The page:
Later he considers the question of whether Ojibwe can function as a vehicle for the expression of Christian doctrine and, again, he begins by anticipating the reader's prejudices:
It might be thought that having been constructed and used by a rude nation of hunters the language would be an insufficient vehicle of religious truth, employed on a new and strange subject of which its constructors never thought. But it is found to be a perfectly adequate vehicle by which to express any religious truth, however lofty or subtile. The Epistles of St. Paul, for instance, which strain all language to express the ideas which were struggling in his mind for utterance, and which sometimes deal with things above the region of sense and of all ideas of men in this world so that they are a critical test of the capacity of any language to express them, those sometimes lofty flights of his above all language of earth, almost into things of a to us incomprehensible sphere, are yet found to be as capable of expression in the language of the Ojibways as in our own, or the Greek in which they were written. Yes; from the wonderful precision and delicate shades of meaning obtained by the nice distinction and almost innumerable inflections of the Ojibway, it often seems to possess a superiority in conveying definite religious ideas to the mind.
Eve: I may be wrong but I have a feeling that, in your book about Ojibwe hymn-singing, the author quotes the guy who re-translated the Ojibwe hymns into English and he says something that is almost the opposite of this. I *think* he says something about Ojibwe leaving meaning open in a way that is particularly conducive to religious discourse?

Wednesday, 19 August 2009

gilfillan at itasca

Today I've been going through the Gilfillan material at the MHS library and found a short article that Gilfillan himself published in The Minnesota Missionary in July 1881, describing his visit to Lake Itasca. It doesn't incorporate the text of the sermon he preached there but it does include this comment:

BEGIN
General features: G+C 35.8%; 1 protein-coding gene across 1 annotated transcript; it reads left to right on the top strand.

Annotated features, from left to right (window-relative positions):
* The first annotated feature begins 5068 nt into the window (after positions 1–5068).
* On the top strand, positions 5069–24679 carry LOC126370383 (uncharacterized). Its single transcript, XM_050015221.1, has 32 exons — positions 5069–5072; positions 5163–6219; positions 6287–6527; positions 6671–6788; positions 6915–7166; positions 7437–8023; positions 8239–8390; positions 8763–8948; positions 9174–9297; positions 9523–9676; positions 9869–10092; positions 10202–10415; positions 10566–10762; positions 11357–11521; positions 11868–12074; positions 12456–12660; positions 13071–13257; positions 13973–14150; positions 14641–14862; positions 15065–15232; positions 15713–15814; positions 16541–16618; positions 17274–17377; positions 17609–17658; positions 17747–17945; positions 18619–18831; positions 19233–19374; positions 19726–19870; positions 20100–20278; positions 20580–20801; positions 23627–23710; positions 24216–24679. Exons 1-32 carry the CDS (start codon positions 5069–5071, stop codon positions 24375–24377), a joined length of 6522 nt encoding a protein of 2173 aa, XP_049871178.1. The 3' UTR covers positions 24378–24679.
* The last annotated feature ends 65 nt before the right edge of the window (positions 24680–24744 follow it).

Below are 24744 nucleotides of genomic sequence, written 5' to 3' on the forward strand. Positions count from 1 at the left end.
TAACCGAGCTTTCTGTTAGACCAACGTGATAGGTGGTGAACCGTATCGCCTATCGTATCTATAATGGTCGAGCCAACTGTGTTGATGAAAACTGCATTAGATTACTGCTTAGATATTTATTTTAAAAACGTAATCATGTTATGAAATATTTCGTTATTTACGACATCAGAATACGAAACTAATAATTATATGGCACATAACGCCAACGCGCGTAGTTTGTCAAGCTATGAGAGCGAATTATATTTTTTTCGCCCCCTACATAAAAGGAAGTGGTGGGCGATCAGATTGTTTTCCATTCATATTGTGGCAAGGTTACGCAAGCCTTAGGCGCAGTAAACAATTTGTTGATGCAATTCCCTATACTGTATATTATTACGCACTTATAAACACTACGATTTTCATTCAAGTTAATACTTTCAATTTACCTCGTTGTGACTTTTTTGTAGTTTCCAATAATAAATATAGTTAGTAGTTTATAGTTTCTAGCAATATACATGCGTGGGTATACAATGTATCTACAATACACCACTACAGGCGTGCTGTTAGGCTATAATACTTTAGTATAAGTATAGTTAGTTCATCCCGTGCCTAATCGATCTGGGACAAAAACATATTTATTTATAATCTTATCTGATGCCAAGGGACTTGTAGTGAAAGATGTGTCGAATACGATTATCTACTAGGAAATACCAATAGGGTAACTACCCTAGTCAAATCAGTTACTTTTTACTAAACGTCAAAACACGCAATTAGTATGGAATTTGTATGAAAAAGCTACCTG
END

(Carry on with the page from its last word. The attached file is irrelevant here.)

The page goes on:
The lake itself is not remarkable for beauty, there being many much more beautiful lakes in Minnesota, and it would not, therefore, but for its being the source of the great river, attract the tourist. But in another way it is very remarkable, namely, in that in shape it is a very striking emblem of the Holy Trinity. It is composed of three long and narrow arms, nearly corresponding in length, width and volume, and meeting at a central point. Roughly speaking, it may be described as a three pointed star. There is no other lake, of the 7,000 in Minnesota, so far as a perusal of the map shows, anything like it in shape, and the first thought of any one who looks upon it is, that here God had stamped Himself and His own mysterious nature on this, the fountain head of the great river of the continent. Here, one is almost tempted to exclaim, is the baptismal formula graven, not as Job wished, with an iron pen, but with the finger of the Almighty Himself, in the heart and centre of this continent.
I thought the reference to Job was interesting. It's actually to a passage that is well known because Handel set part of it in the Messiah:
Oh that my words were now written! Oh that they were printed in a book!
That they were graven with an iron pen and lead in the rock for ever!
For I know that my redeemer liveth, and that he shall stand at the latter day upon the earth:
And though after my skin worms destroy this body, yet in my flesh shall I see God:
Whom I shall see for myself,and mine eyes shall behold, and not another; though my veins be consumed within me.

I think it's quite sweet that he thinks 'the first thought of anyone who looks upon it' will be that the shape of the lake is an emblem of the Trinity!

Tuesday, 18 August 2009

satellite view

I was just using google's satellite images to look at the area where I got lost on my first day of kayaking and - yes - google does show a left-hand channel that simply runs out and that isn't marked on the DNR's map. (It's circled here in red.) I'm sort of interested in this section of the river because, at that point, the picturesque qualities of the landscape were very far from my mind...